Aquaculture Feed and Fertilizer Resources Information System

European seabass - Nutritional requirements

Despite the importance of European seabass to Mediterranean marine finfish production, studies on nutrient requirements are rather limited. Very early studies suggested that European seabass might have very high dietary protein requirements, ranging from 52 to 60 percent of the diet. Much fine tuning has occurred since then to show that dietary crude protein levels can be decreased to between 42–48 percent of the diet, given that adequate dietary digestible energy (DE) levels are provided. The digestible protein (DP) to DE ratios decrease with increasing size of fish, going from 23–24 mg DP/kJ DE for fish of 5–20 g to 1–19 mg / kJ in fish of 150 g onwards. Although early data indicated values above 22 mg DP/kJ DE, more recent studies suggest that the optimal protein to energy ratio of the diets for seabass should be 19 mg/kJ, in diets with at least 21 MJ/kg DE, with the major portion of non-protein energy being supplied by dietary fats.

As regards essential amino acids (EAA), European seabass require the same ten amino acids (EAA) as other finfish or crustaceans. Quantitative data on requirements for some of these EAA based on dose-response curves using semi-purified diets have been obtained for arginine, lysine, sulphur amino acids, tryptophan and threonine. For other EAA, indirect estimations have been made using methods such as those based on overall body protein accretion and an ideal protein composition has been provided (Kaushik, 1998b; Tibaldi and Kaushik, 2005) (Table 2).

With regard to the effect of water temperature, available data do not show any effect of water temperature on protein requirements. Although European seabass are very euryhaline, there is, so far, no information on the effect of water salinity on nutrient requirements.

Data on the energy requirements for maintenance and growth of European seabass have been made available (Lupatsch et al., 2001; Lupatsch, 2005). Daily energy and protein requirements of European seabass can be estimated using the following series of equations:

Lipids and fatty acid requirements

An increase in efficiency of protein utilization has been observed with increasing the dietary fat levels up to 18–20 percent, although much higher fat levels (30 percent of dry diet) appear to lead to a growth depression. As regards essential fatty acids (EFA), the long chain polyunsaturated fatty acids (PUFA) of the w3 series (eicosapentaenoic acid (EPA) and docosahexaenoic acid (DHA)) are essential for European seabass, and current estimates suggest a requirement of about 1 percent of w-3 PUFA (Coutteau, Van Stappen and Sorgeloos, 1996). A number of studies have been undertaken with larval stages of European seabass fed PUFA-enriched live prey. Supplementation with about 1 to 2 percent of phospholipids is also considered to have a beneficial effect on growth and retention of fatty acids in juvenile seabass. Recent studies with the partial substitution of fish oil by single or mixtures of vegetable oils (Mourente and Bell, 2006) have shown that the fatty acid composition of the neutral lipids in seabass, as in many other teleosts, reflects that of the dietary fatty acid profile. Seabass are however susceptible to having a high fat deposition in the liver. Given that marine oils rich in w-3 PUFA are susceptible to oxidation, the consequences in terms of muscle quality and oxidative status are issues of concern.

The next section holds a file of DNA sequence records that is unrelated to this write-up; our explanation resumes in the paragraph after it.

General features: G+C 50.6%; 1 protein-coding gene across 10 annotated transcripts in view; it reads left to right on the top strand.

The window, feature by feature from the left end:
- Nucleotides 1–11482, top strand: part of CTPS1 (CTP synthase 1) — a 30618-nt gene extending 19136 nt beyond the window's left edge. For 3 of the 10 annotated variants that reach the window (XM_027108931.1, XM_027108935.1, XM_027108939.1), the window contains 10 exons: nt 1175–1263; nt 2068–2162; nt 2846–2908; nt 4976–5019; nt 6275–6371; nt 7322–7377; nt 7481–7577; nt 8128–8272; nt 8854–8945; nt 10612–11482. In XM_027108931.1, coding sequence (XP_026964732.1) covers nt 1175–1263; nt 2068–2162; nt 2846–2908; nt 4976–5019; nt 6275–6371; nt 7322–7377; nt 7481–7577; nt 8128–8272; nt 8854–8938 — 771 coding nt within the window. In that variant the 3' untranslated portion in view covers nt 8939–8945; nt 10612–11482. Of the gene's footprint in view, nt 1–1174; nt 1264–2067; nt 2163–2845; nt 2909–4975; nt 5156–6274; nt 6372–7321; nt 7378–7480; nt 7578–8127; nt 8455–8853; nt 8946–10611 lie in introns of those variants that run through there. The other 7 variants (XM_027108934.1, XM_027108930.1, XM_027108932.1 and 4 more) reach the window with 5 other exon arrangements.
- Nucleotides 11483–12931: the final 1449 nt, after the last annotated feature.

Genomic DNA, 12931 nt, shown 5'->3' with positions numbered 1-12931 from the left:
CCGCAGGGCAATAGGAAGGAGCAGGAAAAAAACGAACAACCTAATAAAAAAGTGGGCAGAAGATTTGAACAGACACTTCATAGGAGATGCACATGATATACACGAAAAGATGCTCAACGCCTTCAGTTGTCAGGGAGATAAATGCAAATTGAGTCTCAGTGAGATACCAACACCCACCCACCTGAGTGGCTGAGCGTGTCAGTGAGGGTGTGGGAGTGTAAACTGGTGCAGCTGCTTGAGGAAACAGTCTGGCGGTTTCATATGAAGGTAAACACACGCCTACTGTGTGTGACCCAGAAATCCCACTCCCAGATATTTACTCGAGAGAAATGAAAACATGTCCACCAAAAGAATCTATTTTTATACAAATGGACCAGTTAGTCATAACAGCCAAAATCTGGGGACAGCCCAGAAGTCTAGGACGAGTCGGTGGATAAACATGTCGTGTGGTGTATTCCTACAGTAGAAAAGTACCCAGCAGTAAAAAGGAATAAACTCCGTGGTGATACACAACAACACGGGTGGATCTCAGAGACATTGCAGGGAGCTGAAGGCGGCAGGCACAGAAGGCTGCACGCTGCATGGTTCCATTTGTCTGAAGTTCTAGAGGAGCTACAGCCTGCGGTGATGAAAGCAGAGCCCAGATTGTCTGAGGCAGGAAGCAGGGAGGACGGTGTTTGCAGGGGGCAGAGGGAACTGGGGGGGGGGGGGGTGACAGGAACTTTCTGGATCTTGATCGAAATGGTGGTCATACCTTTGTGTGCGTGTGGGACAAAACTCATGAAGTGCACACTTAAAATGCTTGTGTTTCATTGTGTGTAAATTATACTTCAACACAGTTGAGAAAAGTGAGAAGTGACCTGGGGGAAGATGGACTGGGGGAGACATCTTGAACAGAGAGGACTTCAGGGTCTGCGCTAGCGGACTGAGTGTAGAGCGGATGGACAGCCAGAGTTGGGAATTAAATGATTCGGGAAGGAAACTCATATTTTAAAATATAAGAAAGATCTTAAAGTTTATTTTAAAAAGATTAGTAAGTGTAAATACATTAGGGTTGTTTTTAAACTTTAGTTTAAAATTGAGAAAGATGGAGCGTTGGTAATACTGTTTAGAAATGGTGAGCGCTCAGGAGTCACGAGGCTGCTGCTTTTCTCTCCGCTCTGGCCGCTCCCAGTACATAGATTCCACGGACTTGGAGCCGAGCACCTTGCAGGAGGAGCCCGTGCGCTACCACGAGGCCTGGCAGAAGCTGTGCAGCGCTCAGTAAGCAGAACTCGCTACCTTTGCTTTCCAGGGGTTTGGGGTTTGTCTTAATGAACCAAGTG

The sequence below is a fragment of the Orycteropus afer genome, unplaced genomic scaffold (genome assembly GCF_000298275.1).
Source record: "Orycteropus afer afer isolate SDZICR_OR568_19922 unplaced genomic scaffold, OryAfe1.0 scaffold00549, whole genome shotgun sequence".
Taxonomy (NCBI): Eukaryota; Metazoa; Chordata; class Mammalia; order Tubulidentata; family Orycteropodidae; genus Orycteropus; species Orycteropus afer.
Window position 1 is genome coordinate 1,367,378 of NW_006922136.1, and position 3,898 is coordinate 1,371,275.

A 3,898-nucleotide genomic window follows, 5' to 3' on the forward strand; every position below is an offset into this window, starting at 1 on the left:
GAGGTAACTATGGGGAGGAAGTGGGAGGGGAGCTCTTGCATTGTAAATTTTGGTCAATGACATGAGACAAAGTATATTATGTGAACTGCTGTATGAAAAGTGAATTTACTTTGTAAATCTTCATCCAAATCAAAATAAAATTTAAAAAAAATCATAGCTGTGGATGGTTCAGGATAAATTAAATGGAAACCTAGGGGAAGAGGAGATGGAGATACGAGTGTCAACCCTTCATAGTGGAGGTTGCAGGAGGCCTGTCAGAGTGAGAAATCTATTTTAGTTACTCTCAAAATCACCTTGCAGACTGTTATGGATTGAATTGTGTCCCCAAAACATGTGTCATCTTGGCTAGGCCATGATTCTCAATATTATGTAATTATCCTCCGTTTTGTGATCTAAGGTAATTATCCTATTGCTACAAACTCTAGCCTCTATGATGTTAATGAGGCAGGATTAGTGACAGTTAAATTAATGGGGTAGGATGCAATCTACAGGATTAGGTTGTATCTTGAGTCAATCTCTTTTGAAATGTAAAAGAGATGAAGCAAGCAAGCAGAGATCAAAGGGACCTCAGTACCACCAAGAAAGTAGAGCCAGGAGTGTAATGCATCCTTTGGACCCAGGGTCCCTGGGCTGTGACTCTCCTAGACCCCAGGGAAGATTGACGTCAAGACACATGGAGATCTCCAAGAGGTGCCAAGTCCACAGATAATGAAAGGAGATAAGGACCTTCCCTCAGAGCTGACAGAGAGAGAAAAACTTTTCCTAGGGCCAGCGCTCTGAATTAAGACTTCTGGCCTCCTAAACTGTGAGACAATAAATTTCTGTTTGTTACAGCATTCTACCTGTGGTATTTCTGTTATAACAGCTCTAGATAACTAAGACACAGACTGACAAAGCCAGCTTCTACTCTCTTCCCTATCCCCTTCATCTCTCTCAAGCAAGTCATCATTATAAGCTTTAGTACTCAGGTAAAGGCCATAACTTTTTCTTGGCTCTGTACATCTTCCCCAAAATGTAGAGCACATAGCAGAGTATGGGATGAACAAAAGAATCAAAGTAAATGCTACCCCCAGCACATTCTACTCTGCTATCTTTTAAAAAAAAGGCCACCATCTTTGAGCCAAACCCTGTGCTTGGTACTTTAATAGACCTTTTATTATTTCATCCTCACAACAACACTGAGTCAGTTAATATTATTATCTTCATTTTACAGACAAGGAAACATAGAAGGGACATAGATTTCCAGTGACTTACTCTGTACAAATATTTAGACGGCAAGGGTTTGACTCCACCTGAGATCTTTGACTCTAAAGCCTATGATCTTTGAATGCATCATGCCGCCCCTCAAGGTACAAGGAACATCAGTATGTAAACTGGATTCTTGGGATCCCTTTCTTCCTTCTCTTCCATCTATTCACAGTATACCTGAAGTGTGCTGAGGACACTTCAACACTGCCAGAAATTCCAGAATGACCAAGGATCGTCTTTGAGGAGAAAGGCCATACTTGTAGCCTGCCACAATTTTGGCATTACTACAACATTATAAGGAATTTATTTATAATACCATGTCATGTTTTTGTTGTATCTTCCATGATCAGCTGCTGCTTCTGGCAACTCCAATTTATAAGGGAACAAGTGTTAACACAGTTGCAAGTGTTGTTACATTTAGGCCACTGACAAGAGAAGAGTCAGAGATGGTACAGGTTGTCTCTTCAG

Carbohydrate utilization

Digestibility of carbohydrates in seabass is affected by the nature and complexity of the carbohydrate supplied; use of pre-cooked or pre-treated plant products then becomes necessary for improving starch digestibility and hence DE supply. Very high levels of starch (> 30 percent) appear however to induce some growth depression. At the post-absorptive level, a prolonged hyperglycemia is also reported in seabass with postprandial patterns comparable to those observed in other species.

Vitamin requirements and deficiency signs

Data on quantitative vitamin requirements of European seabass are extremely scarce. A dietary requirement for vitamin C below 50 mg/kg diet has been reported for seabass. Requirements for growth of European seabass juveniles appear to be low (< 10 mg/kg feed), but a higher dietary supply can ensure maximal ascorbate concentration in the liver (Fournier, Gouillou-Coustans and Kaushik, 2000). There is also indirect but clear evidence that the requirements of European seabass for most water-soluble vitamins would not differ from those established for the salmonids and that the recommendations on requirements for water-soluble vitamins established for salmonids (NRC, 1993) can be applied to European seabass fed practical diets (Kaushik, Gouillou-Coustans and Cho, 1998). More recently, in studies with first-feeding larvae of European seabass fed formulated feeds, maximal growth and overall quality of larvae were achieved with feeds containing several times the NRC recommendations (Mazurais et al., 2008). Although no quantitative data on requirements are available as regards fat-soluble vitamins, a dietary supply of vitamin E at levels of 500 mg/kg diet has been recommended as a measure of defence against peroxidative damage and to improve shelf life of filets. During the early larval development, a supply of optimal levels of vitamin A is considered essential, especially with regard to skeletal development and deformities.

Minerals and trace elements

There is a definite lack of data on the requirements of European seabass for minerals and trace elements. Of the minerals, only that for phosphorus has been estimated to be 0.65 percent of the dry diet (Oliva-Teles and Pimentel-Rodrigues, 2004). The possible improvement of the availability of phosphorus in plant feedstuffs by dietary exogenous phytase has also been demonstrated in European seabass.